click to enlarge
 
 
The record start/stop button is on top and the knurled motor control wheel is just below it.
click to enlarge
 
 
A straight-on view of the controls. Notice the multi-function switch is missing the rubber cover.
click to enlarge
 
 

Build Quality

I was able to use the KeyGrip for over a month on a couple of shoots, so I'm writing as someone who has some solid hands-on experience. The build quality is pretty good overall. The body is machined from a single chunk of aluminum and feels very solid. It has real wood on the grip parts, even though they look fake 🤷‍♂️. I suppose it would look better with a darker wood and finish. The ARRI rosette is solidly mounted to the lower part of the handle. The thumbwheel for attaching it is nicely knurled and my unit retained the standard M6 screw without issues. Early reviewers suffered the screw getting lost inside the thumbwheel.
The inside of the handle with all of the connections and ARRI rosette mount.
click to enlarge
 
 
A view of the multiple connectors inside the handle.
click to enlarge
 
 
The CR7HB dummy battery.
click to enlarge
 
 
The grip itself performed about as well as I expected, while the dummy battery did not. It stopped working pretty early on, but I think this was a fluke as the second one has worked well for over a month. The buttons are the weakest part of the unit. Early reviewers had some issues with the rubber peeling off and the top of the joystick breaking off. The joystick is mostly plastic and sticks out like a target, making it relatively easy to hit or catch on something. My copy hasn't had these problems, but I tend to be gentle with my gear. I did manage to pull off the rubber cover from the multi-function switch, but I fully expected it and it's really not a big deal. The KeyGrip has already undergone some updates to fix some of these issues.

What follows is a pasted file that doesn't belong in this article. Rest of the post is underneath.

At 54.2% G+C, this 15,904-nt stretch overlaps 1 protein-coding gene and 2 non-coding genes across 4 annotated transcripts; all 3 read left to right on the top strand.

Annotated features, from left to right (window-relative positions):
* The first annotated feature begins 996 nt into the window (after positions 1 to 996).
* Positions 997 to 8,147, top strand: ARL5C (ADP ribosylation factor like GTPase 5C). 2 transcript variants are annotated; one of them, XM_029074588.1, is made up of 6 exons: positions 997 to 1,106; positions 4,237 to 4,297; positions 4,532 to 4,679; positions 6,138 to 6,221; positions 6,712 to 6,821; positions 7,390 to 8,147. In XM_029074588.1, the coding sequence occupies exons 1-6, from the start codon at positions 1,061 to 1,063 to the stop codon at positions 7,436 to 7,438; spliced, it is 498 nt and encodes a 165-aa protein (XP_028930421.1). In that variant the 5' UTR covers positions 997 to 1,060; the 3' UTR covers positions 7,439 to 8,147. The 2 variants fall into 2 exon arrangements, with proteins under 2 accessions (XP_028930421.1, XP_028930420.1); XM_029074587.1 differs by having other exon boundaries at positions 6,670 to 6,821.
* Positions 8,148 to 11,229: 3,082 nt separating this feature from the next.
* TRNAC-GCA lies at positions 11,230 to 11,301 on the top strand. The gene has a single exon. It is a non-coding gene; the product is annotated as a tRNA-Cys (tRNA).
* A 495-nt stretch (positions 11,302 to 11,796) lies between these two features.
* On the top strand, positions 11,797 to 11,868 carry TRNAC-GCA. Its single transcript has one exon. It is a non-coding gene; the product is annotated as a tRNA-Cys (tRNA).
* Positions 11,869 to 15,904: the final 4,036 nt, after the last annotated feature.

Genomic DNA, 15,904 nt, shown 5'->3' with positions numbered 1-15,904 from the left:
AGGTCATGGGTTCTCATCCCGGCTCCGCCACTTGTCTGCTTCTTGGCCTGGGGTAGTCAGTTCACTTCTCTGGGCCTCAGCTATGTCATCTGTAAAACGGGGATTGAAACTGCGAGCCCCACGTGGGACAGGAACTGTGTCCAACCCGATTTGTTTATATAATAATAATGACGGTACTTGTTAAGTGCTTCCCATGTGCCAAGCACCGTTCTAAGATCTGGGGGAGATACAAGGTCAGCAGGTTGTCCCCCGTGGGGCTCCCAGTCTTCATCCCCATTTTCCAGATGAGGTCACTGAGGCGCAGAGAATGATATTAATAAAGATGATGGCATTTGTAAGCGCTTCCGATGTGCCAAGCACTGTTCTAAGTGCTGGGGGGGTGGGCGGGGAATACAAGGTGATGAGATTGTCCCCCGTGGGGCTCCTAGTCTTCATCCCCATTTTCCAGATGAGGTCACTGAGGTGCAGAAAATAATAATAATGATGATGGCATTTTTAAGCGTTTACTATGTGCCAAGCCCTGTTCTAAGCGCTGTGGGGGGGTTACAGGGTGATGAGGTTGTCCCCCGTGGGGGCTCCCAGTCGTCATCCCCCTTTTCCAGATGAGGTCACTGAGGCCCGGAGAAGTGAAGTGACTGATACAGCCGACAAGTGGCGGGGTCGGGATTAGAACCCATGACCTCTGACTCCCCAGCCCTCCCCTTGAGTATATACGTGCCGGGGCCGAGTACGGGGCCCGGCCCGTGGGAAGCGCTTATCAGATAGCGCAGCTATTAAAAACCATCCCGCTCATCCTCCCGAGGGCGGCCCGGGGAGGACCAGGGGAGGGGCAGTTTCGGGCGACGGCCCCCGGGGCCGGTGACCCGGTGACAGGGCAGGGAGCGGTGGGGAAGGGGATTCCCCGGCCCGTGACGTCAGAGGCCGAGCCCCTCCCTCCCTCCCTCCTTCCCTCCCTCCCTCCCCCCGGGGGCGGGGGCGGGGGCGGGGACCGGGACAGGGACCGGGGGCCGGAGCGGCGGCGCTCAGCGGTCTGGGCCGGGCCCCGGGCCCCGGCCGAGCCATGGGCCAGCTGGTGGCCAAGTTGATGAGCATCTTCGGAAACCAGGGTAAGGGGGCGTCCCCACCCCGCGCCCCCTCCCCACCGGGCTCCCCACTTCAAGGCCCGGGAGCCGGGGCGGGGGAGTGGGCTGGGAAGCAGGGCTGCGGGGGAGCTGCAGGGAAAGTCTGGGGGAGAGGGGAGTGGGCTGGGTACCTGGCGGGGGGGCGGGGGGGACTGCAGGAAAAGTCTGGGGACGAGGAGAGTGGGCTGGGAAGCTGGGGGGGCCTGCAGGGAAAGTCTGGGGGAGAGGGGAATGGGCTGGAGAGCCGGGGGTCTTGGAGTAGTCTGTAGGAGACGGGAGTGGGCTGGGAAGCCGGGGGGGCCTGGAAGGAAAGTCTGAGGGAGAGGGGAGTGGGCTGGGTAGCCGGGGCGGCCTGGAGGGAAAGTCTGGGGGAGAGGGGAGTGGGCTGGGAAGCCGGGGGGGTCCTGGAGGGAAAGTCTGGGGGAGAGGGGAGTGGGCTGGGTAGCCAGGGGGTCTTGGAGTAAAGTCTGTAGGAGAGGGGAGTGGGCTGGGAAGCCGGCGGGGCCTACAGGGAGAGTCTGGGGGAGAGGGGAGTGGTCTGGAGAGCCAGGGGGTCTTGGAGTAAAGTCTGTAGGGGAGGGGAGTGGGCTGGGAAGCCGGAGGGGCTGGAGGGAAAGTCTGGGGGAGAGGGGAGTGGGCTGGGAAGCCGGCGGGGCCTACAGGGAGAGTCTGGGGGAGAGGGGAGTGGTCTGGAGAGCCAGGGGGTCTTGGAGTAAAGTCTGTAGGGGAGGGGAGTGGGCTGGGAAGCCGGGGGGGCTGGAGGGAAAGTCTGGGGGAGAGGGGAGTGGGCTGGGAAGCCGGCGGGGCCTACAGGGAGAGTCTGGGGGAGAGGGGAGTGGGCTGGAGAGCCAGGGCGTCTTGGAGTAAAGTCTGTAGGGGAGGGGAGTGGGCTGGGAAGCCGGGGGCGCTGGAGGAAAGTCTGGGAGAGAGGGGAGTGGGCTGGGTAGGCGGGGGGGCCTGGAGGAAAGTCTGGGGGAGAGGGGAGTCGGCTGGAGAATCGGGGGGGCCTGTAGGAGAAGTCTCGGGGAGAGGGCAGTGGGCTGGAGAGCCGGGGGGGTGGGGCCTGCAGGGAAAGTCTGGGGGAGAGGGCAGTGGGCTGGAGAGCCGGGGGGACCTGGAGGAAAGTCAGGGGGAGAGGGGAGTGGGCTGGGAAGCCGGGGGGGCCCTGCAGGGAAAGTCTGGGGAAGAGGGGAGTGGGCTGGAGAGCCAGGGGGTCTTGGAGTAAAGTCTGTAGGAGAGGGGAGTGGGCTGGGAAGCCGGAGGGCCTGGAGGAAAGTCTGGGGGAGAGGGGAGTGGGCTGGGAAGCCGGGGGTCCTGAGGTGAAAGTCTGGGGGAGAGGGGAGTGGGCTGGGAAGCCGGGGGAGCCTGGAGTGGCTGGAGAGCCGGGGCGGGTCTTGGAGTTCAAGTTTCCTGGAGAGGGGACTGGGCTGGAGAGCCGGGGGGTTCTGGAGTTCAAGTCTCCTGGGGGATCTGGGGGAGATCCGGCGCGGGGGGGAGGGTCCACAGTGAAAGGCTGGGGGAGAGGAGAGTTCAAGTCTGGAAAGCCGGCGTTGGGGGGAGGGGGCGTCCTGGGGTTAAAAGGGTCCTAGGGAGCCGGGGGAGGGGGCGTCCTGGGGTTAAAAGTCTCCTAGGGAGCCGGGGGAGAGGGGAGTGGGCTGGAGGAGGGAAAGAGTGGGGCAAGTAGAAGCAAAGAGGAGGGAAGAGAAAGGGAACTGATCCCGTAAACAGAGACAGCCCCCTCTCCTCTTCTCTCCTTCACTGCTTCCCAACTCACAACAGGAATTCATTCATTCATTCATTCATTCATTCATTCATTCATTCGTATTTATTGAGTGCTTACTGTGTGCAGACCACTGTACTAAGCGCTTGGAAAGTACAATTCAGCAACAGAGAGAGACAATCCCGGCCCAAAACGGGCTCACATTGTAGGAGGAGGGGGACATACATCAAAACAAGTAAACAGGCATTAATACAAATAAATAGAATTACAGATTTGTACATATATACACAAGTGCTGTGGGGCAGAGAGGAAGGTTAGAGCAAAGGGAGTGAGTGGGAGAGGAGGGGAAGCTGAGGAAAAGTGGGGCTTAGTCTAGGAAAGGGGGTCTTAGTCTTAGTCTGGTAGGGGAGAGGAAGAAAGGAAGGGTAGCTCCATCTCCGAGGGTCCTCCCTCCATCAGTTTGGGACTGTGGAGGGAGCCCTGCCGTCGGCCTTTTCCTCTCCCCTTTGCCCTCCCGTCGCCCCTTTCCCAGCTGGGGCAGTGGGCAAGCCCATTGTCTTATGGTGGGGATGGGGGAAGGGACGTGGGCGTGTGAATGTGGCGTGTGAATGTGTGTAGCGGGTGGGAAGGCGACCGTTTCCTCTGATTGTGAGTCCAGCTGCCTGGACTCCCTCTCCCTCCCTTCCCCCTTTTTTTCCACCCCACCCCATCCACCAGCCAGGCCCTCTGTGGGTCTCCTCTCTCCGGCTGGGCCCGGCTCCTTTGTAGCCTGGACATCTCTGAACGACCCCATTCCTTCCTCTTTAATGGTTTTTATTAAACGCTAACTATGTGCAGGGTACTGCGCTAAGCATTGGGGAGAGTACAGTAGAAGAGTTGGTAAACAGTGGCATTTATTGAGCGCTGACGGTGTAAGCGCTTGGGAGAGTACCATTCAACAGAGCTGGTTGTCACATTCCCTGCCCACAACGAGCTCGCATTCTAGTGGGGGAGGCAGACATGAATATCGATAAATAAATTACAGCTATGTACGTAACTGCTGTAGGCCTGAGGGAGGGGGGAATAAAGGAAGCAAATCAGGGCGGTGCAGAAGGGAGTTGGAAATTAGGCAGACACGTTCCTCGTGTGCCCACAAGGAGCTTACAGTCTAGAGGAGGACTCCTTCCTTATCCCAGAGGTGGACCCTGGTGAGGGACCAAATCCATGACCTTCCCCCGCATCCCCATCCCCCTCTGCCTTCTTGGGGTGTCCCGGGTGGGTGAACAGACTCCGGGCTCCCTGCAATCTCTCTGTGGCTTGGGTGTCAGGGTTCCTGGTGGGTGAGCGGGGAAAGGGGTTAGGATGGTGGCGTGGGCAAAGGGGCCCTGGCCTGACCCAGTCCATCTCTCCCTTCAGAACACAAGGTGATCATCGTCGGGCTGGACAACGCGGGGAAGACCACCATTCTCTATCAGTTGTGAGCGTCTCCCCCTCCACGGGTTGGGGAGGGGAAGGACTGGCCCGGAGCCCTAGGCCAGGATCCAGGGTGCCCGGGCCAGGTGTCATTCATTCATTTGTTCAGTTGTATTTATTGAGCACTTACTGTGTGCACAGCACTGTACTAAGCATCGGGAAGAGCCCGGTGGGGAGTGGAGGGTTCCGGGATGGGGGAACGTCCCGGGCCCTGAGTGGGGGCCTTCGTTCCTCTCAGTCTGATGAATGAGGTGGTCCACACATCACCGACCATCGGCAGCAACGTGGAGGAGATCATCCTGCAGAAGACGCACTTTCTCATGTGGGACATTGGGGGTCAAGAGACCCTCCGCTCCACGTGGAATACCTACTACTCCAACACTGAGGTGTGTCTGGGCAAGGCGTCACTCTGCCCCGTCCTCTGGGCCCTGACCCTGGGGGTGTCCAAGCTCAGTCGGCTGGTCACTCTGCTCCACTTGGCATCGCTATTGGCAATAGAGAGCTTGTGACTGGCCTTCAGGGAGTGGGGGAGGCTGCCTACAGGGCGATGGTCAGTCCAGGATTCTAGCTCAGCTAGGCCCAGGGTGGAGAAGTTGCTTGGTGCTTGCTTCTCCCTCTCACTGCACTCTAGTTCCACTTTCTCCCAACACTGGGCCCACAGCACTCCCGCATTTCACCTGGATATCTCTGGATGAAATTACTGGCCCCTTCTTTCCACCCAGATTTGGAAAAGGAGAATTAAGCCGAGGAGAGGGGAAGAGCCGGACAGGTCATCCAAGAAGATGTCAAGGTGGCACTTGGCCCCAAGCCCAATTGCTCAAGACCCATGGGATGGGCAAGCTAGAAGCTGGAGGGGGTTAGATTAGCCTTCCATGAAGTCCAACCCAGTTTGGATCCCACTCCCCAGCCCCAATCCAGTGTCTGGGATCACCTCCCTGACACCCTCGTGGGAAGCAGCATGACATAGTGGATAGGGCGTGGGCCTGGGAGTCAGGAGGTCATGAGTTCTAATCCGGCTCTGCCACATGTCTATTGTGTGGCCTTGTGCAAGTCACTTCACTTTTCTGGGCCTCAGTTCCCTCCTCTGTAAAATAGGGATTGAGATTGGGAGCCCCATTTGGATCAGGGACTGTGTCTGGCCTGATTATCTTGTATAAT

While I no longer have a Blackmagic Pocket Cinema Camera for testing, as of the publication date of this article there is an issue with the Bluetooth connectivity. Apparently Blackmagic changed something in a firmware update and broke that functionality with PortKeys products. PortKeys is aware and is working on a fix.

A close-up of the joystick and thumbwheel.
click to enlarge
 
 

Motor Control

The motor control wheel feels great. It has just the right amount of dampening so you don't throw your focus too fast. I connected my Nucleus Nano to the KeyGrip using a special 5 pin to USB micro cable. I'm not certain whether this cable comes with the KeyGrip, so definitely inquire before buying yours.
Many of the PortKeys products have motor control, and I think it's a great function in theory. PortKeys monitors like the BM5 and LH5H allow for A and B focus points to be set using the touch screen interface, which is nice. You get that same functionality with the KeyGrip by pressing the joystick to the right for a few seconds. You can also trigger calibration by pressing and holding the Rec button and joystick at the same time. The only thing you can't do is change the direction of the motor. You still need the Tilta wheel to do that. One other caveat of motor control with the KeyGrip is it will only output 8V to the motor even when receiving a full 14.4V from a v-mount battery.
The KeyGrip will only output 8V to the motor even when receiving the full 14.4V from a v-mount battery.
click to enlarge
 
 
The KeyGrip and Tilta Nucleus Nano mounted on my Z CAM E2-F6.
click to enlarge
 
 
click to enlarge
 
 

How to Buy These Products

View these products on Amazon and B&H Photo:

These are affiliate links. Read more about what that means at this link